Enterprise Ready – Airtable scales with enormous workloads (250k+ records), and has proven itself capable of handling such workloads with its client base.
One Source of Truth – The oft-repeated phrase captures the centralization aspect of Airtable, a feature that is present throughout its design rather than a single part that provides this service.
What Features Does Asana Offer?
Workflow Builder – Asana’s automation calling card. This feature includes most of its time-saving mechanisms and organizational upkeep focused on ‘driving business outcomes’.
Views and UI – Asana’s UI logically sorts workloads into views that are easy to manage, and easy to follow. It also provides dashboards, views, and built-in sorting mechanisms
Integration capability – The platform is second to none in the project management industry in terms of working with other applications. Their claim of over 200 compatible apps is proven, and this number alone puts them at the forefront of the market.
Agile Focused – Asana is very in sync with the needs of agile development, including built-in collaborative tools like Kanban and a robust communication package for continuous improvement/continuous development (CI/CD).
Real-time Reporting – The platform provides an exceptional reporting mechanism that allows for anytime reports, so project managers can see exactly which part of the project is performing up to specifications.
Deep management – Asana packs a comprehensive amount of in their administrative suite, covering everything from assignment accountability to data security, with the key ideas of accessibility and collaboration at the forefront.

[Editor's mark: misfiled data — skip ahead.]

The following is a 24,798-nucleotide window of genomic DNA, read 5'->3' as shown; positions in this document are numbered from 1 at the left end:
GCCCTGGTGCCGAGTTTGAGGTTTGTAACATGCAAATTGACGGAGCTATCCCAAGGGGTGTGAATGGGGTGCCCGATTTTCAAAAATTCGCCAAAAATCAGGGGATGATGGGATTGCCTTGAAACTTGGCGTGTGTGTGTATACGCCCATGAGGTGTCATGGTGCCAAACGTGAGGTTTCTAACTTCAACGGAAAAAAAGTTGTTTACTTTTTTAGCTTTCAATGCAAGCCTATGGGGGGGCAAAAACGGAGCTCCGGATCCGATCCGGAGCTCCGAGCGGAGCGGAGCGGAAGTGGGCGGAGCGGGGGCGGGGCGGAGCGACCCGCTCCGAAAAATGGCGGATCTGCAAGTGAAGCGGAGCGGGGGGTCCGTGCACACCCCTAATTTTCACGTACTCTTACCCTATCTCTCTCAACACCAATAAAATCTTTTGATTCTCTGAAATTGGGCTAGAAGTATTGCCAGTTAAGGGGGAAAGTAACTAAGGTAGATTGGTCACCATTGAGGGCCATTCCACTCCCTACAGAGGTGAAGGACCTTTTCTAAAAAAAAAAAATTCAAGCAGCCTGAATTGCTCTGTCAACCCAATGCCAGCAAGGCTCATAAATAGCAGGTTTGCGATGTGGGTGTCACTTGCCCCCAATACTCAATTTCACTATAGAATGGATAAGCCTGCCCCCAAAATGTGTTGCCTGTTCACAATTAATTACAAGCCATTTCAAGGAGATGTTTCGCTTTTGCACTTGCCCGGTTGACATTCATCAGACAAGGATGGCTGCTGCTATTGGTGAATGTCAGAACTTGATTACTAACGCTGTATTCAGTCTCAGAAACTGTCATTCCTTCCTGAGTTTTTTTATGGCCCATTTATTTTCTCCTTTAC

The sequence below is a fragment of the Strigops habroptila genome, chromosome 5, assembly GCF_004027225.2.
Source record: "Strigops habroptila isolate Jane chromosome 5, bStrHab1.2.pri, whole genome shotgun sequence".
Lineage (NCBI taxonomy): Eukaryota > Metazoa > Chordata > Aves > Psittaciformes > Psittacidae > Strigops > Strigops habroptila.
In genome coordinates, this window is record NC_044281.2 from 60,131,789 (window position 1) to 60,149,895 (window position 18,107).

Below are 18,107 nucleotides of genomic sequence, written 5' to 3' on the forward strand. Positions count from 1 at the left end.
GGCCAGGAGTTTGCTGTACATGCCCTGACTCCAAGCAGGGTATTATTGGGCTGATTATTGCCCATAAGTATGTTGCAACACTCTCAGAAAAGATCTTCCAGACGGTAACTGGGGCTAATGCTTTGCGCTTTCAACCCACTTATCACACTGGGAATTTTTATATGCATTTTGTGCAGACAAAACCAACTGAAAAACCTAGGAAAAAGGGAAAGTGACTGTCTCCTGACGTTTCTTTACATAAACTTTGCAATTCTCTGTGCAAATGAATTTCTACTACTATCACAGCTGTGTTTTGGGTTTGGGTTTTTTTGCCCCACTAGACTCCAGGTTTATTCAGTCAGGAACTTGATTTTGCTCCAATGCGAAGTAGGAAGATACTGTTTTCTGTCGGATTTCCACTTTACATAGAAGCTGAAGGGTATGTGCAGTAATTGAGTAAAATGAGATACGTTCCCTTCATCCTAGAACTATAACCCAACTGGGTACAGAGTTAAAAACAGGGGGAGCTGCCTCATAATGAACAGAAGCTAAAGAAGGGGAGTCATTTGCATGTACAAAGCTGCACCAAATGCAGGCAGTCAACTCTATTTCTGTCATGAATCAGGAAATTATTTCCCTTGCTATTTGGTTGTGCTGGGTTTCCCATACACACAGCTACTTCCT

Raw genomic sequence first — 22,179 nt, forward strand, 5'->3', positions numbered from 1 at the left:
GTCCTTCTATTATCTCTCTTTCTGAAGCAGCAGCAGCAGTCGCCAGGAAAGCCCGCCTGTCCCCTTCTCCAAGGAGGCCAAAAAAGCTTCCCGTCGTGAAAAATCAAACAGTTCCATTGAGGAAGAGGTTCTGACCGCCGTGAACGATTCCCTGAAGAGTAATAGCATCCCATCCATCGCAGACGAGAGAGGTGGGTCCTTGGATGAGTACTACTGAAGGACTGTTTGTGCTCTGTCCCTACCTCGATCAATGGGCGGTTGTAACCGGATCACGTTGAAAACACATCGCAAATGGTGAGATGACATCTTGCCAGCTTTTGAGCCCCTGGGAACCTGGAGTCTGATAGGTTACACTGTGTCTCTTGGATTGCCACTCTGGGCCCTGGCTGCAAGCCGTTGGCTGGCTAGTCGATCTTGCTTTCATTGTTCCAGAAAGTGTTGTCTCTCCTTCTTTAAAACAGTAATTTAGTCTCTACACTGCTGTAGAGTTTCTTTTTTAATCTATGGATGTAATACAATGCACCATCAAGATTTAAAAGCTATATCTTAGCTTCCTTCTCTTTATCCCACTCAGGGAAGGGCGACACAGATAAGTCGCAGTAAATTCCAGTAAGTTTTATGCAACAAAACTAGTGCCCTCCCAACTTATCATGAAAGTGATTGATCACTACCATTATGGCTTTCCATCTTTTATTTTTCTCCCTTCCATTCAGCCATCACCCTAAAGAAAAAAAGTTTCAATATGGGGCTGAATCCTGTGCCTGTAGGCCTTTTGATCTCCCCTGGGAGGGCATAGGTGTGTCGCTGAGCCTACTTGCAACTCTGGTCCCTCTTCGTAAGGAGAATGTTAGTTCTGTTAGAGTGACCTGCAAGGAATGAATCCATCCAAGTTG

Familiar spreadsheet database management with the features of a relational database, with the ability to create applications that simplify views even more.
Highly customizable fields, views, and tables fit into a user-friendly, practical UI that is both modern and familiar.
Facilitates collaboration in each module, supporting communication and information sharing throughout organizations.
Less built-in integration than some competing platforms; third-party connectors are often required.
Lack of specific industry focus might not fit the need of a company looking for the ideal fit.
Access permissions become difficult to manage once you get to a certain level.
Works very well with third-parties; integration is clearly a priority, as the list of compatible applications is as.
Extensive project management and administrative features that cover every aspect of development.
Asana’s focus on collaboration makes it an ideal platform for CI/CD.
Agile development focus means there are better options for other industries, such as hospitality or shipping.
Asana is purely web-based, meaning they do not offer an on-premises solution.
Asana doesn’t have built-in time tracking for team members, which seems a big oversight in productivity software.
Asana is a great tool, but we think Airtable is better. You have more flexibility with dashboards, automations, and integrations, and that’s why millions of customers are already getting value from their software.